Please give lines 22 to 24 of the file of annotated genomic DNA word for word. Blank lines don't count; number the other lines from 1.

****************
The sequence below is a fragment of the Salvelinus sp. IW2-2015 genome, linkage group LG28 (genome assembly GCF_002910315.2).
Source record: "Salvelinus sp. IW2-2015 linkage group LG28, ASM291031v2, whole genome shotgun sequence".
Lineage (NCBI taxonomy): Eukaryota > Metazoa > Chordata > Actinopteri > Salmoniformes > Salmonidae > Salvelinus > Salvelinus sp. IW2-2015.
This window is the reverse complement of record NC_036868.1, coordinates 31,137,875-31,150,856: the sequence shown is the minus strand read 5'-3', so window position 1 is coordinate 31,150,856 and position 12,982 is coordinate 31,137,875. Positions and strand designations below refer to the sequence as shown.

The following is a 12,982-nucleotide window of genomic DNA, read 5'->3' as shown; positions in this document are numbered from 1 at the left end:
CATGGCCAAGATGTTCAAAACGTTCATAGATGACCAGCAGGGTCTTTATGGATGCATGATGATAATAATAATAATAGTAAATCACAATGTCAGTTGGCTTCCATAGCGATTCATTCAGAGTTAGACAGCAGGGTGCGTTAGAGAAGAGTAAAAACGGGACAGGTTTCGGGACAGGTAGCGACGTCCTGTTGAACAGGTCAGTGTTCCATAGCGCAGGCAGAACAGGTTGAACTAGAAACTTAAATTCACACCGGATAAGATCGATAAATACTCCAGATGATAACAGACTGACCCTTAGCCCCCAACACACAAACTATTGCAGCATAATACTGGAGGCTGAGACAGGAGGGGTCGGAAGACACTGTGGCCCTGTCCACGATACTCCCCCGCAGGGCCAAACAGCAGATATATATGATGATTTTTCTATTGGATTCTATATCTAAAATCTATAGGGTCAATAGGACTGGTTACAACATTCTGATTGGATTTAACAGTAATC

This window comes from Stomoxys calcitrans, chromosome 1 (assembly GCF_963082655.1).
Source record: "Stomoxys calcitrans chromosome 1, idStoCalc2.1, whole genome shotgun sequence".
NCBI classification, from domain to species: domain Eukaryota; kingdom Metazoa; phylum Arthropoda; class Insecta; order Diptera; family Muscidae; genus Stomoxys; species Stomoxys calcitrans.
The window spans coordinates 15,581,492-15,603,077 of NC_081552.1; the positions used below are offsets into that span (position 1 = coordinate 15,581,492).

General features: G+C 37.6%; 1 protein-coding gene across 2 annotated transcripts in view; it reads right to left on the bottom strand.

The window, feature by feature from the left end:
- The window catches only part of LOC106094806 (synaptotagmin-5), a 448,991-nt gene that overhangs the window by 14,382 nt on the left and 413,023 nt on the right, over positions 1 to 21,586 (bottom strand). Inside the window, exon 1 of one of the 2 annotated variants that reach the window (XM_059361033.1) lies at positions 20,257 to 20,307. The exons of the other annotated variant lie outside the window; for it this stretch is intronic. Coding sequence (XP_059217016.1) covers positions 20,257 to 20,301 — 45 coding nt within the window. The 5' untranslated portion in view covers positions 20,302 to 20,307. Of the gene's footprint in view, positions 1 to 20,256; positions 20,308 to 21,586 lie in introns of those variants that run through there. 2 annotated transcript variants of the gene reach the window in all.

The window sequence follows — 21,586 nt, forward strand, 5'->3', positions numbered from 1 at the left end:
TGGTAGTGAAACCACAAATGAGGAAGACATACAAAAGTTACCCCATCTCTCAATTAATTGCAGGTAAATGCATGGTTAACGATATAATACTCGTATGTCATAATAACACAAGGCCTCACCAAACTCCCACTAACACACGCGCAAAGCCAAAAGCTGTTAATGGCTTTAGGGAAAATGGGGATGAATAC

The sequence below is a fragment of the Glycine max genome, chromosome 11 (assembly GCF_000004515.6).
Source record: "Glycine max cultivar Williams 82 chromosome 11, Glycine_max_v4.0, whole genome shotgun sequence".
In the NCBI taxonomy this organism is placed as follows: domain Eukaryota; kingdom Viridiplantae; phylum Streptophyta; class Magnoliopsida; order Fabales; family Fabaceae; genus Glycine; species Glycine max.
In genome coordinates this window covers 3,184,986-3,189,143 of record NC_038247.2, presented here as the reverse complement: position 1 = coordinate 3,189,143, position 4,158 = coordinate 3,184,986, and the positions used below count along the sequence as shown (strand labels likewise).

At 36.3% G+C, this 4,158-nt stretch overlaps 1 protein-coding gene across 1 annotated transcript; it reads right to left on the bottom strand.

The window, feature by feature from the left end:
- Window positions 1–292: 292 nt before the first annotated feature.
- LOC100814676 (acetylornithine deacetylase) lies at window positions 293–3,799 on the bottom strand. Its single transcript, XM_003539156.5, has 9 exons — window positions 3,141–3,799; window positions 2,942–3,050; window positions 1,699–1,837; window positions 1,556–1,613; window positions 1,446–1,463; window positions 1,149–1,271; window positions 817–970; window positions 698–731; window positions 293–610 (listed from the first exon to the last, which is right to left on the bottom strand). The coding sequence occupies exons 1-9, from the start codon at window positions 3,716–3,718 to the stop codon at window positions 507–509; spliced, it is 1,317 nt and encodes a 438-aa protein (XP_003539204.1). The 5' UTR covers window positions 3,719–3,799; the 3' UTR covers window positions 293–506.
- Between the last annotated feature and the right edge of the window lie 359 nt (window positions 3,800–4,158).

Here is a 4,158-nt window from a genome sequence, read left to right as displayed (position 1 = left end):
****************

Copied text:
- Window positions 1–292: 292 nt before the first annotated feature.
- LOC100814676 (acetylornithine deacetylase) lies at window positions 293–3,799 on the bottom strand. Its single transcript, XM_003539156.5, has 9 exons — window positions 3,141–3,799; window positions 2,942–3,050; window positions 1,699–1,837; window positions 1,556–1,613; window positions 1,446–1,463; window positions 1,149–1,271; window positions 817–970; window positions 698–731; window positions 293–610 (listed from the first exon to the last, which is right to left on the bottom strand). The coding sequence occupies exons 1-9, from the start codon at window positions 3,716–3,718 to the stop codon at window positions 507–509; spliced, it is 1,317 nt and encodes a 438-aa protein (XP_003539204.1). The 5' UTR covers window positions 3,719–3,799; the 3' UTR covers window positions 293–506.
- Between the last annotated feature and the right edge of the window lie 359 nt (window positions 3,800–4,158).